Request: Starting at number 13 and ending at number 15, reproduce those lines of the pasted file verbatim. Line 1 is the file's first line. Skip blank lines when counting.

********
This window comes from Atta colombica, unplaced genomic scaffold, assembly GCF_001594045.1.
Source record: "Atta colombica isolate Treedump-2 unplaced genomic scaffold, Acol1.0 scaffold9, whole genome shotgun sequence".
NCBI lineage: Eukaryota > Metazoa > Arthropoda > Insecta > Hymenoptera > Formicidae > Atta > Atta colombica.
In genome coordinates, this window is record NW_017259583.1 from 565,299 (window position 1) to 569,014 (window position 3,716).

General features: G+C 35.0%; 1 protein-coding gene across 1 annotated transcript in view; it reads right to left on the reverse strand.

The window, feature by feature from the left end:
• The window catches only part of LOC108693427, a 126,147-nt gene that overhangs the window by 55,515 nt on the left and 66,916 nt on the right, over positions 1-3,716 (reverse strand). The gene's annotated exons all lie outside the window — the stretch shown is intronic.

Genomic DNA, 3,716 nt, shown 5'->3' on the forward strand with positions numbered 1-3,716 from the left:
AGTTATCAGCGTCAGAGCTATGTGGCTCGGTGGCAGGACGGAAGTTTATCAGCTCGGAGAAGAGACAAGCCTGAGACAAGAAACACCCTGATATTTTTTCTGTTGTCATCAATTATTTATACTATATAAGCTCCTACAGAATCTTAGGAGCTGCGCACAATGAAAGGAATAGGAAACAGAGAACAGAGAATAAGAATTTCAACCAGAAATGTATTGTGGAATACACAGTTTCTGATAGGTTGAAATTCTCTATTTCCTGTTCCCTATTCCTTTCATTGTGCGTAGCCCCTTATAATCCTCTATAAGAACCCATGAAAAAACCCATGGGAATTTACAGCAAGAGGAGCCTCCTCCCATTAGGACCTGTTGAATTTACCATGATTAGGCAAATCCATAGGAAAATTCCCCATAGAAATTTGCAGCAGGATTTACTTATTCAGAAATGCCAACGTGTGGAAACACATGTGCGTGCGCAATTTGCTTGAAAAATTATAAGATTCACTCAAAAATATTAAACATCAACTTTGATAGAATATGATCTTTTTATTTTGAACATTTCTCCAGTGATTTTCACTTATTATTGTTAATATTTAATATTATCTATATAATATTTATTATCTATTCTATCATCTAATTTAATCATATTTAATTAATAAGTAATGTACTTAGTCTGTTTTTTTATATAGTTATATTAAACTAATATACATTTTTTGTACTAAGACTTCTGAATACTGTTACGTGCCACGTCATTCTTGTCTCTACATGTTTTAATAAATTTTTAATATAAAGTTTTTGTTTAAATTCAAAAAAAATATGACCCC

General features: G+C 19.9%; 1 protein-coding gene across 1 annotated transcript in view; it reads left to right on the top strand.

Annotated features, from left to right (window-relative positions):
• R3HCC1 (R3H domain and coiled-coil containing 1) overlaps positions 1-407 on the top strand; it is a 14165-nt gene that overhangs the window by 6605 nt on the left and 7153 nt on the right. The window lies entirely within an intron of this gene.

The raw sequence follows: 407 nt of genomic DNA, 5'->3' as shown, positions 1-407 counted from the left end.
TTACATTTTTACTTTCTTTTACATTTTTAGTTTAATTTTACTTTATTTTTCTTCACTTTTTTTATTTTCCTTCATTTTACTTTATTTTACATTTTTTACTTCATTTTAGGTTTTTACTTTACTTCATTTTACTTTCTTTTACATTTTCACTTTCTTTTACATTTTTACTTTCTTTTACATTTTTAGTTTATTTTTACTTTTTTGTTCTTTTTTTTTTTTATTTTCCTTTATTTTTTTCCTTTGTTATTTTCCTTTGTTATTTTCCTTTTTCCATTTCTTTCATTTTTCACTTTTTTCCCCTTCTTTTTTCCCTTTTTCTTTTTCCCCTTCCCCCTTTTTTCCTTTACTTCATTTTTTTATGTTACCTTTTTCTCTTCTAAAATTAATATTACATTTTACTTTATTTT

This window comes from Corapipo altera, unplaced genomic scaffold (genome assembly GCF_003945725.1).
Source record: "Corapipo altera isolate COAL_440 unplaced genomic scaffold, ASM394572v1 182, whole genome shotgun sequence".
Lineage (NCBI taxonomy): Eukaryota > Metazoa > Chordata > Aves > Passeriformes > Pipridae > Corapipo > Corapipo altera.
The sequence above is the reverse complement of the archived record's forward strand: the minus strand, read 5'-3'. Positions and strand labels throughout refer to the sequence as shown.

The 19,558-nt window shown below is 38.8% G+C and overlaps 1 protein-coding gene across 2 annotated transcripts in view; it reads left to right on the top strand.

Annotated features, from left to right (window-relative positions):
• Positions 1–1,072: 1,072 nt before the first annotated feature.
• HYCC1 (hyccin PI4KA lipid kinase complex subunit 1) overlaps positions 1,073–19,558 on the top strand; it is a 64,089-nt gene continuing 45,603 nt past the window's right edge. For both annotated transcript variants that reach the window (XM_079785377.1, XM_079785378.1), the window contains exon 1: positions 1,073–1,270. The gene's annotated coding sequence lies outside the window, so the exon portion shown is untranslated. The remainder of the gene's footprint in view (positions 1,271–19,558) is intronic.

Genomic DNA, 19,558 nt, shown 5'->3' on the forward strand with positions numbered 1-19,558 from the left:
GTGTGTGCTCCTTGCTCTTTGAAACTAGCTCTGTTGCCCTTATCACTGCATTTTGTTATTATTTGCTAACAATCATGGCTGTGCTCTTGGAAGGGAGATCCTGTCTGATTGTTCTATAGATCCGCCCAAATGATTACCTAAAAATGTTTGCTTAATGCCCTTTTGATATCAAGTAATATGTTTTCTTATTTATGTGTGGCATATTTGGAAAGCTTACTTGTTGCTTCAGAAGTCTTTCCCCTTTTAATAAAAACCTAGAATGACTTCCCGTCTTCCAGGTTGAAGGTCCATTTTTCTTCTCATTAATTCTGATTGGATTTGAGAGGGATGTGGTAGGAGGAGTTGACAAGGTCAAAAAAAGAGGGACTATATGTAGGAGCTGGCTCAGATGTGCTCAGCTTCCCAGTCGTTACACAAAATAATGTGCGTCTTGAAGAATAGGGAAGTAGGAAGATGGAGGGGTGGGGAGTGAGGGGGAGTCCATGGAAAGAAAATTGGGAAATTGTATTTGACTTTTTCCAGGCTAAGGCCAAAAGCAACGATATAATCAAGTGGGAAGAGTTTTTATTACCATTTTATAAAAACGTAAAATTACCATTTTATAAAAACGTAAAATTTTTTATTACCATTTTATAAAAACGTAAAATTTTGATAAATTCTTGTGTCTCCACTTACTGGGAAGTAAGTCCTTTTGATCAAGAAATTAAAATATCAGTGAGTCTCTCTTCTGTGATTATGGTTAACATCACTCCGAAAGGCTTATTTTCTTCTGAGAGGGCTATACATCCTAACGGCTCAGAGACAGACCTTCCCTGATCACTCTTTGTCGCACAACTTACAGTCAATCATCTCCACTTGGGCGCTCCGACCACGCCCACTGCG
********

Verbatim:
The raw sequence follows: 407 nt of genomic DNA, 5'->3' as shown, positions 1-407 counted from the left end.
TTACATTTTTACTTTCTTTTACATTTTTAGTTTAATTTTACTTTATTTTTCTTCACTTTTTTTATTTTCCTTCATTTTACTTTATTTTACATTTTTTACTTCATTTTAGGTTTTTACTTTACTTCATTTTACTTTCTTTTACATTTTCACTTTCTTTTACATTTTTACTTTCTTTTACATTTTTAGTTTATTTTTACTTTTTTGTTCTTTTTTTTTTTTATTTTCCTTTATTTTTTTCCTTTGTTATTTTCCTTTGTTATTTTCCTTTTTCCATTTCTTTCATTTTTCACTTTTTTCCCCTTCTTTTTTCCCTTTTTCTTTTTCCCCTTCCCCCTTTTTTCCTTTACTTCATTTTTTTATGTTACCTTTTTCTCTTCTAAAATTAATATTACATTTTACTTTATTTT

This window comes from Corapipo altera, unplaced genomic scaffold (genome assembly GCF_003945725.1).